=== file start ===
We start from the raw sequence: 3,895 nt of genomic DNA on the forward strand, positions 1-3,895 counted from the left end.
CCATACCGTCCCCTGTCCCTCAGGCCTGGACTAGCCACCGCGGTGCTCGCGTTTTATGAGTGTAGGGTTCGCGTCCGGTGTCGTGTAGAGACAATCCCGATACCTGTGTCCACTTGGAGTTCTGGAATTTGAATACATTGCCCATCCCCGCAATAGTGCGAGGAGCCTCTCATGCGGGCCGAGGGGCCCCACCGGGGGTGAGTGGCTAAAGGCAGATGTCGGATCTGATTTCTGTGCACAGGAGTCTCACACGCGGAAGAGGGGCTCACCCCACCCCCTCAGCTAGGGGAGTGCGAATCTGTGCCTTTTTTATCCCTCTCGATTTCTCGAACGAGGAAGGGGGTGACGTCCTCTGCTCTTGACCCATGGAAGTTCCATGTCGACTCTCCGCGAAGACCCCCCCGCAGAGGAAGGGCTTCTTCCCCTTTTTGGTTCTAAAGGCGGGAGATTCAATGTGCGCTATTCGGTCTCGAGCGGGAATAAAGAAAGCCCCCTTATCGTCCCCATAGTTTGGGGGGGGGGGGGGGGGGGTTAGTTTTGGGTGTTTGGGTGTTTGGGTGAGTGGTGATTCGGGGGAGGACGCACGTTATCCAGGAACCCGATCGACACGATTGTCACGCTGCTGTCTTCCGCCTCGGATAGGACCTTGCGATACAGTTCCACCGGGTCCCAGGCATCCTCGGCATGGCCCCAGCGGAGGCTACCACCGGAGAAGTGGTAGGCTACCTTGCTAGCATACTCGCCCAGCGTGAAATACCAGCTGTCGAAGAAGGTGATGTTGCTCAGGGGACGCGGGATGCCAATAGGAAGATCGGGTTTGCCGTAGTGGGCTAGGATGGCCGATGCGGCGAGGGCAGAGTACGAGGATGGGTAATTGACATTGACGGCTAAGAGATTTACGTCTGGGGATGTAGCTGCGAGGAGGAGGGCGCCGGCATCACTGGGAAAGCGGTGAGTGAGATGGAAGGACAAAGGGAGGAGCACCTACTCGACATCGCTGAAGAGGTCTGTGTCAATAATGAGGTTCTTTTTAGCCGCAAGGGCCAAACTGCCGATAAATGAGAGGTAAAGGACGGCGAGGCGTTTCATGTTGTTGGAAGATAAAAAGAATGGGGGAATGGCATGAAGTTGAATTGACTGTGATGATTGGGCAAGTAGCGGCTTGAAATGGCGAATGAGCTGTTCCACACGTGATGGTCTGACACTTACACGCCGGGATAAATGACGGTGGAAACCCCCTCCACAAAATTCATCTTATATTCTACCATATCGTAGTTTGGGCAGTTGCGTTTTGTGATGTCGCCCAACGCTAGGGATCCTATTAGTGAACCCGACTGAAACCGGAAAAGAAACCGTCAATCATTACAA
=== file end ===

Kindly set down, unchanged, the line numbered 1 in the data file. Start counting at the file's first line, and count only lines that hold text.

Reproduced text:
We start from the raw sequence: 3,895 nt of genomic DNA on the forward strand, positions 1-3,895 counted from the left end.